“That’s all I think about,” Kenoi said. “It’s a realization of a dream. I will have been able to walk in the steps of thousands who have done it before me. I will be humbled and will probably break down to cry. Crossing the finish line will be for everyone on the Big Island and show everyone you can accomplish anything that you set your mind to.”
HAWAI'I MAYOR, BILLY KENOI FINISHED THE KONA IRONMAN TRIATHLON IN 16 HOURS: 54 MINUTES: 13 SECONDS!!!
NOW YOU KNOW WHY I LOOK UP TO THIS MAN!!!
NOW BACK TO MY STORY... LOL!!!
KAHEALANI AND I WOKE UP EARLY SATURDAY MORNING AND WAS ON OUR WAY TO KONA VIA "SADDLE ROAD" BY 3:30AM!!!
WE ARRIVED IN KONA AT 5:00AM AND IT WAS ALREADY JAMMED PACKED!!! THERE WAS PEOPLE ALL OVER THE TOWN... IT WAS "AWWWESOME" AND EXCITING!!!
WE WERE ABLE TO SEE THE SWIM START WHICH IS SIGHT TO SEE WITH YOUR OWN EYES. I HIGHLY RECOMMEND THAT YOU GO AND SEE THIS RACE IN PERSON.
WE WATCHED THE TRANSITION FROM THE SWIMMING TO THE BICYCLE WHICH IS ALSO COOL TO SEE!!!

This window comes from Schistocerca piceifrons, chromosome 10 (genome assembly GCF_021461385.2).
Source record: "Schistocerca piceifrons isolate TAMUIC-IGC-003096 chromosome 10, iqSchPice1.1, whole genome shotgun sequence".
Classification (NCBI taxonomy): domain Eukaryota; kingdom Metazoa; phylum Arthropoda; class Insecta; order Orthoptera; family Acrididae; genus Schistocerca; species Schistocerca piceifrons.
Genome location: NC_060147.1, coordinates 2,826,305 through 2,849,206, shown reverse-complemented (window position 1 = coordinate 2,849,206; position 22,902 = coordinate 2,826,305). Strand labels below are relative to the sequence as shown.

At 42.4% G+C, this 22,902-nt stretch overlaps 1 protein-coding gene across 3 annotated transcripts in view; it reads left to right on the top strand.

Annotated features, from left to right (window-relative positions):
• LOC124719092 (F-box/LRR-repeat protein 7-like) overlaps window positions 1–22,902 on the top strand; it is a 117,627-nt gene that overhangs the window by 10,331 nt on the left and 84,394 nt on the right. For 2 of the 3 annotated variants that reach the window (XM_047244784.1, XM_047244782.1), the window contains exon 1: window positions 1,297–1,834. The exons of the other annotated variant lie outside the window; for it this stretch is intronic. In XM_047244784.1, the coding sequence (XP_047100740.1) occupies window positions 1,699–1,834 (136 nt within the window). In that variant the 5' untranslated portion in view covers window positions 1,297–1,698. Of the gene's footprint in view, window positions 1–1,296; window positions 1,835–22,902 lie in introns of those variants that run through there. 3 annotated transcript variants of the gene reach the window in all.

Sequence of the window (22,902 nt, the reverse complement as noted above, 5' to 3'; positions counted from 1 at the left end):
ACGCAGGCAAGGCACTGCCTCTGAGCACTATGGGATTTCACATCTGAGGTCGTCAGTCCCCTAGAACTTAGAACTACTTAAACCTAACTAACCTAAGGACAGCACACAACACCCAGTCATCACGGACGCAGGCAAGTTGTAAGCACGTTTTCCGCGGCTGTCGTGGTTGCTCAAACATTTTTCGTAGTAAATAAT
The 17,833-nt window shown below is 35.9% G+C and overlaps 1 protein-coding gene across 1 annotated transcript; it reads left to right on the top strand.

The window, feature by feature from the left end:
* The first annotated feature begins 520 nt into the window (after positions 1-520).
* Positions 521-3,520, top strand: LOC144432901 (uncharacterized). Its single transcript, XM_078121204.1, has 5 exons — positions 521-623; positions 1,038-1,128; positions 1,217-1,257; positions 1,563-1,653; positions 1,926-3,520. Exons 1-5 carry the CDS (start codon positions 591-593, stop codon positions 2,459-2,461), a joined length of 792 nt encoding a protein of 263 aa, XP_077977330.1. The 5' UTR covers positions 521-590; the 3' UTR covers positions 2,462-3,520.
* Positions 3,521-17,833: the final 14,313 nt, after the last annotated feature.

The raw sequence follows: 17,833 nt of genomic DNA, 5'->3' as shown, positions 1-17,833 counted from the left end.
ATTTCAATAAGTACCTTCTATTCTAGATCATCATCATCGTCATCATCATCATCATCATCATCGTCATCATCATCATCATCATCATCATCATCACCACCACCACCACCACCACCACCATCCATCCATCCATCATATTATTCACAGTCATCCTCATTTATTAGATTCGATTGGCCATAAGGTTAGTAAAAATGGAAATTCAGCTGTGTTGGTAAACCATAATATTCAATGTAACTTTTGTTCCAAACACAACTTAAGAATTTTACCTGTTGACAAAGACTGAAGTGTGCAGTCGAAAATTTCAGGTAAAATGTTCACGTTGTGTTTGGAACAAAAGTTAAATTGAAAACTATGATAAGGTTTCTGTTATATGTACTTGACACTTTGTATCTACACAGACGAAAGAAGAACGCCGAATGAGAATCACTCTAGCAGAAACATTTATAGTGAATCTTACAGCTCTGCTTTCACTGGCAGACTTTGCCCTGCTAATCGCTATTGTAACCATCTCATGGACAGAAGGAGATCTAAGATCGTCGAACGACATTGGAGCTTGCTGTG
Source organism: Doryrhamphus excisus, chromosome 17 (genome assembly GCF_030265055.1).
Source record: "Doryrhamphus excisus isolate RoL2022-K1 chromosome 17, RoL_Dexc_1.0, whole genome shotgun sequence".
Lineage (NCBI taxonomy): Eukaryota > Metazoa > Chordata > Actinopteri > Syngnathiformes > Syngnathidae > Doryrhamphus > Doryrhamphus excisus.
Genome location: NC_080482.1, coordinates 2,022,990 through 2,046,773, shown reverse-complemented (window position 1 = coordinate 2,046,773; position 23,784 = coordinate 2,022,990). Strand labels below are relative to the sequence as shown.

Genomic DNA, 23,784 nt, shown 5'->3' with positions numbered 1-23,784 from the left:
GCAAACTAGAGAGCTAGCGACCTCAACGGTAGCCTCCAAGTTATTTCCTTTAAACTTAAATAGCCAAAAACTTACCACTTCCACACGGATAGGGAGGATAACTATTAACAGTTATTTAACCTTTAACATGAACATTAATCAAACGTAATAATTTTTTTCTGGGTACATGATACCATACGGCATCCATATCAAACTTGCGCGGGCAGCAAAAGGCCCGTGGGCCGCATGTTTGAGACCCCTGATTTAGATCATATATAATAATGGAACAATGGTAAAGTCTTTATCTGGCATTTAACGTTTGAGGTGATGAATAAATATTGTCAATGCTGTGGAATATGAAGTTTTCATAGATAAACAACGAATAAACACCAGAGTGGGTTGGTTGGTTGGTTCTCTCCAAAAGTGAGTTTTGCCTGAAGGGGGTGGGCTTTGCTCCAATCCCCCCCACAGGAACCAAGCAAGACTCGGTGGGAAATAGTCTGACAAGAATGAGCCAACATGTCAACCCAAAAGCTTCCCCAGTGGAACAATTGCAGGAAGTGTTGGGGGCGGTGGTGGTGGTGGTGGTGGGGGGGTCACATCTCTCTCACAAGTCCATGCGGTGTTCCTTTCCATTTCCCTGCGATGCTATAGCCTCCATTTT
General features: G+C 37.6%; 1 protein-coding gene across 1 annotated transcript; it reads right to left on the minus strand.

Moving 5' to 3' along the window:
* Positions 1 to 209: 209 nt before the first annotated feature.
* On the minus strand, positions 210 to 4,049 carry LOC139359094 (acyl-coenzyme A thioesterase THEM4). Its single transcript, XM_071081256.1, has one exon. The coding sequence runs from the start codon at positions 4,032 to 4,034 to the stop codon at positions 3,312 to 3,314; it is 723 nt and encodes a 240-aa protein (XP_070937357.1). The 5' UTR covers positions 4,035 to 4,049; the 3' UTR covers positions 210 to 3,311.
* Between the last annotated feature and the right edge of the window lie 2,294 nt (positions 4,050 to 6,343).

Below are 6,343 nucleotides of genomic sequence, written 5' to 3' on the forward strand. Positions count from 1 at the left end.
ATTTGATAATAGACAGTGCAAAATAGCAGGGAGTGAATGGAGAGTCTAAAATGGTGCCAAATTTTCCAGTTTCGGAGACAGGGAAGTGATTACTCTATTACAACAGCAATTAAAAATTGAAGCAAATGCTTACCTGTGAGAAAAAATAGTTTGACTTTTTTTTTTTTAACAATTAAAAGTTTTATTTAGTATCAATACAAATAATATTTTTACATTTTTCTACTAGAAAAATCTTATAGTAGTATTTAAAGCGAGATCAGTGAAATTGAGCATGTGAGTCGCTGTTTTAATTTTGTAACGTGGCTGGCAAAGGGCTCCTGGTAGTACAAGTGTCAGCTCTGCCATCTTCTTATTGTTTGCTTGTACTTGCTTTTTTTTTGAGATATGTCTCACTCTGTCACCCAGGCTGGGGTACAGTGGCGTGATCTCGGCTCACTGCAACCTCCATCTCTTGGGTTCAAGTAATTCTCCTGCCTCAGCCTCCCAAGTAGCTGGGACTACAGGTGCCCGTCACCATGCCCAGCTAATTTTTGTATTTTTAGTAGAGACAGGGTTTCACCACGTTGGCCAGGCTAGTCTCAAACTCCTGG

LATER ON... KAHEALANI AND I FINALLY MET UP WITH THE REST OF THE VOLUNTEERS TO GO SET UP FOR THE RUNNING PART OF THE COURSE. I GOT TO MEET SOME REALLY "AWWWESOME" PEOPLE. ONE IN PARTICULAR... A BEACHBODY COACH NAMED ANGELA!!! ANGELA AND I CLICKED THE MOMENT WE MET. WE STARTED SHARING EACH OTHER'S STORIES OF HOW WE ALL STARTED IN THE BEGINNING OF OUR JOURNEY TO A HEALTHY LIFESTYLE!!! AMAZINGLY AND INSPIRING... AFTER AN HOUR OR SO OF TALKING TO EACH OTHER, WE EXCHANGED CONTACT INFORMATION AND WENT OUR SEPARATE WAYS. I VOLUNTEERED WITH THE "KAI EHITNU CANOE CLUB - http://www.kaiehitu.org/
THEY ROCK BIG TIME!!! KAHEALANI & I HAD SO MUCH FUN WITH THEM AND BEFORE YOU KNOW IT... THE RUNNERS ARRIVED AND WE WERE ALL THERE CHEERING THEM ON AND PASSING OUT WATER, JUICE, FRUITS, COLD SPONGES, ICE, AND OTHER SORTS OF FOODS AND DRINKS FOR THE RUNNERS PASSING THRU. IT WAS AN AMAZING EXPERIENCE!!!
ENOUGH TALK... ENJOY THE VIDEO!!!
ALL I CAN SAY IS THIS, "I AM VOLUNTEERING FOR THE KONA IRONMAN TRIATHLON" EVERY YEAR FOR THE REST OF MY LIFE. ITS INSPIRING, ITS MOTIVATING, ITS 100% ADRENALINE, AND THE COOL THING ABOUT ALL OF THIS... I AM SURROUNDED BY MANY PEOPLE WHO SHARE THE SAME DREAMS AND VISIONS THAT I HAVE. I WILL MAKE NEW FRIENDS EVERY YEAR AND I WILL MAKE NEW GOALS EVERY YEAR!!!
AND WHO KNOWS... MAYBE I'LL SOMEDAY COMPETE IN THE KONA IRONMAN TRIATHLON TOO!!!
REMEMBER MY NEW FRIEND ANGELA THAT I SPOKE ABOUT EARLIER, I WILL ALSO BECOME A "BEACHBODY COACH" TOO. AND IT WAS ONLY MADE POSSIBLE BY HER, ANGELA... YOU ROCK... WE ARE GONNA TAKE THIS TEAM TO ANOTHER LEVEL AND ITS GONNA SHAKE THE UNIVERSE!!!